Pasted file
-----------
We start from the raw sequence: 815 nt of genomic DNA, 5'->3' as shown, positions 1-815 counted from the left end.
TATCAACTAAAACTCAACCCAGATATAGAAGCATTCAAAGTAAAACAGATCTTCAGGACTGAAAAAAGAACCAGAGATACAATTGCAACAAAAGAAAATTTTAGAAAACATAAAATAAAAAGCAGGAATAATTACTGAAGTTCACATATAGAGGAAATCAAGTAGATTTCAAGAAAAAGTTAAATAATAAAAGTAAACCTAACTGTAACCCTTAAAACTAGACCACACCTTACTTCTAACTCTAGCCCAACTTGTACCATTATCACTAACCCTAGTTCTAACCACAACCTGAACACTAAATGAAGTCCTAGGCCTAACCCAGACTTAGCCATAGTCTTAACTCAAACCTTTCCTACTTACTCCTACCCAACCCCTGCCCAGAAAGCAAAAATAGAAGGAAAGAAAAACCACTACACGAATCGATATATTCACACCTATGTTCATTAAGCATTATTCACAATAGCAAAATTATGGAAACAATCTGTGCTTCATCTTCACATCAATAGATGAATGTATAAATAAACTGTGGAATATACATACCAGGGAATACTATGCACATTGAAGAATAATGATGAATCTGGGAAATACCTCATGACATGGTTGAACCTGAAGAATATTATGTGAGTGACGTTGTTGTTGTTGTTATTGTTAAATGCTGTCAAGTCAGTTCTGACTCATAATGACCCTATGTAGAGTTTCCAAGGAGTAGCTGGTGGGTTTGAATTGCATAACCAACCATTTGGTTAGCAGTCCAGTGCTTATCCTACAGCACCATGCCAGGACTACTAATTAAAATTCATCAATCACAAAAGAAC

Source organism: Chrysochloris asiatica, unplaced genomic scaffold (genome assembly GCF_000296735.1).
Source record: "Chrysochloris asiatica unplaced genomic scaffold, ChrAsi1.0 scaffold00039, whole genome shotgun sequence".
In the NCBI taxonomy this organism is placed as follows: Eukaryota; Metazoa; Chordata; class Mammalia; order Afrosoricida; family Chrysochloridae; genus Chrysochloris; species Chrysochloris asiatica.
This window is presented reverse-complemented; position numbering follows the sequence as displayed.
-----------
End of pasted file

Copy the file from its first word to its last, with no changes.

We start from the raw sequence: 815 nt of genomic DNA, 5'->3' as shown, positions 1-815 counted from the left end.
TATCAACTAAAACTCAACCCAGATATAGAAGCATTCAAAGTAAAACAGATCTTCAGGACTGAAAAAAGAACCAGAGATACAATTGCAACAAAAGAAAATTTTAGAAAACATAAAATAAAAAGCAGGAATAATTACTGAAGTTCACATATAGAGGAAATCAAGTAGATTTCAAGAAAAAGTTAAATAATAAAAGTAAACCTAACTGTAACCCTTAAAACTAGACCACACCTTACTTCTAACTCTAGCCCAACTTGTACCATTATCACTAACCCTAGTTCTAACCACAACCTGAACACTAAATGAAGTCCTAGGCCTAACCCAGACTTAGCCATAGTCTTAACTCAAACCTTTCCTACTTACTCCTACCCAACCCCTGCCCAGAAAGCAAAAATAGAAGGAAAGAAAAACCACTACACGAATCGATATATTCACACCTATGTTCATTAAGCATTATTCACAATAGCAAAATTATGGAAACAATCTGTGCTTCATCTTCACATCAATAGATGAATGTATAAATAAACTGTGGAATATACATACCAGGGAATACTATGCACATTGAAGAATAATGATGAATCTGGGAAATACCTCATGACATGGTTGAACCTGAAGAATATTATGTGAGTGACGTTGTTGTTGTTGTTATTGTTAAATGCTGTCAAGTCAGTTCTGACTCATAATGACCCTATGTAGAGTTTCCAAGGAGTAGCTGGTGGGTTTGAATTGCATAACCAACCATTTGGTTAGCAGTCCAGTGCTTATCCTACAGCACCATGCCAGGACTACTAATTAAAATTCATCAATCACAAAAGAAC

Source organism: Chrysochloris asiatica, unplaced genomic scaffold (genome assembly GCF_000296735.1).
Source record: "Chrysochloris asiatica unplaced genomic scaffold, ChrAsi1.0 scaffold00039, whole genome shotgun sequence".
In the NCBI taxonomy this organism is placed as follows: Eukaryota; Metazoa; Chordata; class Mammalia; order Afrosoricida; family Chrysochloridae; genus Chrysochloris; species Chrysochloris asiatica.
This window is presented reverse-complemented; position numbering follows the sequence as displayed.